This week's parsha
It may be a truism that no person has ever declared on their deathbed, "I wish I'd spent more time at the office," but I guarantee neither has anyone ever said, "I wish I'd had fewer children."
In the late sixties and early seventies, a cabal of quasi-scientists spouting pessimistic forecasts of approaching doom managed to sow mindless panic with their scare-tactics about population explosion and mass starvation. The theory then went something along the lines of: Mass-overpopulation is impending, whereupon the ability of the planet to sustain us all will become overstretched and if we are lucky we'll all perish and if not we'll really suffer and until then can you just stop having kids and send lots of grant money to my research foundation so I can live in luxury while researching this imminent disaster while appearing regularly on all the best talk shows to promote my latest book about the problem...
They sucked us in. Empirically, every honest study shows that, year-by-year, food is becoming more available, healthier and cheaper to produce. Poverty is being alleviated, with standards of living zooming up worldwide. If anything, the single biggest problem looming on the economic horizon in the West is our graying population, with not enough young people coming on line to replace the baby boomer generation who believed all that pseudo-babble about population bombs and didn't have enough children to guarantee their retirement pensions.
I can see you shaking your heads and arguing that the reason the environment is improving and resources have increased is because we heeded those clarion calls in time. Reminds me of the guy walking down the street holding the huge magnet to scare away the pink elephants. When informed that there are no pink elephants he smugly observes, "See, works, doesn't it?"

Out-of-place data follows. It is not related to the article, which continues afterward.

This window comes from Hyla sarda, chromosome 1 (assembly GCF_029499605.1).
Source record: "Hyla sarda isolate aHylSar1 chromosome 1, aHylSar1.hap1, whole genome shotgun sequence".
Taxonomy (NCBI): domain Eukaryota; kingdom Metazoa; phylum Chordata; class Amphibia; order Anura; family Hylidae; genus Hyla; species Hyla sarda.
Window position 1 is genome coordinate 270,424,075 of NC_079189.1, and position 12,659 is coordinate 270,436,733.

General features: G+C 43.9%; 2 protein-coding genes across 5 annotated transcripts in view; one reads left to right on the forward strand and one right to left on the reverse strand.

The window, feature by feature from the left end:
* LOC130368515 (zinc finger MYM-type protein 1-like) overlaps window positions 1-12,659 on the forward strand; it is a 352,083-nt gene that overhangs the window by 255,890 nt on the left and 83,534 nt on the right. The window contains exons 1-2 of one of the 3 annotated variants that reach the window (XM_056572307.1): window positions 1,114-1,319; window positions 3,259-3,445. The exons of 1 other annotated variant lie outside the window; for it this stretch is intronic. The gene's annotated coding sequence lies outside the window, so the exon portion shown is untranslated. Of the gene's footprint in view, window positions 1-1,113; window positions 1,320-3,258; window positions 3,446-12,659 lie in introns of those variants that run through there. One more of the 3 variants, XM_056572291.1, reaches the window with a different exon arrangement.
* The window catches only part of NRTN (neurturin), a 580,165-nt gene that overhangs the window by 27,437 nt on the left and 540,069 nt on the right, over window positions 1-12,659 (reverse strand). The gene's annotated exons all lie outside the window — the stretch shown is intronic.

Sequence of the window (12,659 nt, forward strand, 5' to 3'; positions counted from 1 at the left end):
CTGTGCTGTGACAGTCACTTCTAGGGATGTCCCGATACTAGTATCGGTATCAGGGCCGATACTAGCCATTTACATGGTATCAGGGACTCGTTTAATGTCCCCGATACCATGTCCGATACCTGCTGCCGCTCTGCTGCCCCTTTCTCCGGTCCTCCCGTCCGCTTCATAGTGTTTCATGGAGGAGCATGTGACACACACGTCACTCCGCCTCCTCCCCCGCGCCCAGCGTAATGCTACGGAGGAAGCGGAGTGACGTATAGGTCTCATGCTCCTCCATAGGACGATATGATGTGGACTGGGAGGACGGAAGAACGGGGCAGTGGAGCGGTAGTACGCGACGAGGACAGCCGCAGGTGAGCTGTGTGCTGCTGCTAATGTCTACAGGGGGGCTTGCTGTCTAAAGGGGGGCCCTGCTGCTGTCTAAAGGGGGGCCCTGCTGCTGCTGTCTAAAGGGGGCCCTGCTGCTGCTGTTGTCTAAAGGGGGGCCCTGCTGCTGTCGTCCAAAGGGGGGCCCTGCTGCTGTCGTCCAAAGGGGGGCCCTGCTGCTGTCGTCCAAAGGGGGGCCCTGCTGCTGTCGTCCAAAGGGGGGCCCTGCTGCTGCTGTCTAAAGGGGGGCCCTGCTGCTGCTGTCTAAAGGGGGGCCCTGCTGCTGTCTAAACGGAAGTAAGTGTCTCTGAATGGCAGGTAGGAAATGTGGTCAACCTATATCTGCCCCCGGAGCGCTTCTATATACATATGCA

The reason it works is because that's how G‑d wanted it. Last week we read how the first commandment given to (the then childless) Adam was, "Be fruitful and multiply, fill the world and take control of it" (Genesis 1:28). In this week's Torah reading, Noah, after having survived the flood and already the proud father of three grown sons, is given the same instructions. Commentators on the Bible understand from the above that even one blessed with children in one's youth should continue to procreate. Large families are the greatest of blessings, with each additional child bringing his or her individual blessings to the family.
Nature and the environment were created to serve humankind, not the reverse. G‑d forbid to gratuitously cause harm to our ecosystem, and truly we bear responsibility to protect this world for future generations, but our first responsibility is to humankind.
It is time to reject the insidious perversions of contemporary culture, to proudly acknowledge our intention to have as large a family as we can. We are positive that G‑d, the creator of all, can provide for and sustain all His creations. The blessings and pleasure that each child brings far outweigh any economic apprehensions. Every extra spark of humanity bought to this world, every additional soul enhancing the Jewish nation, brings the world one step closer to its ultimate perfection and justifies G‑d's plan for His universe.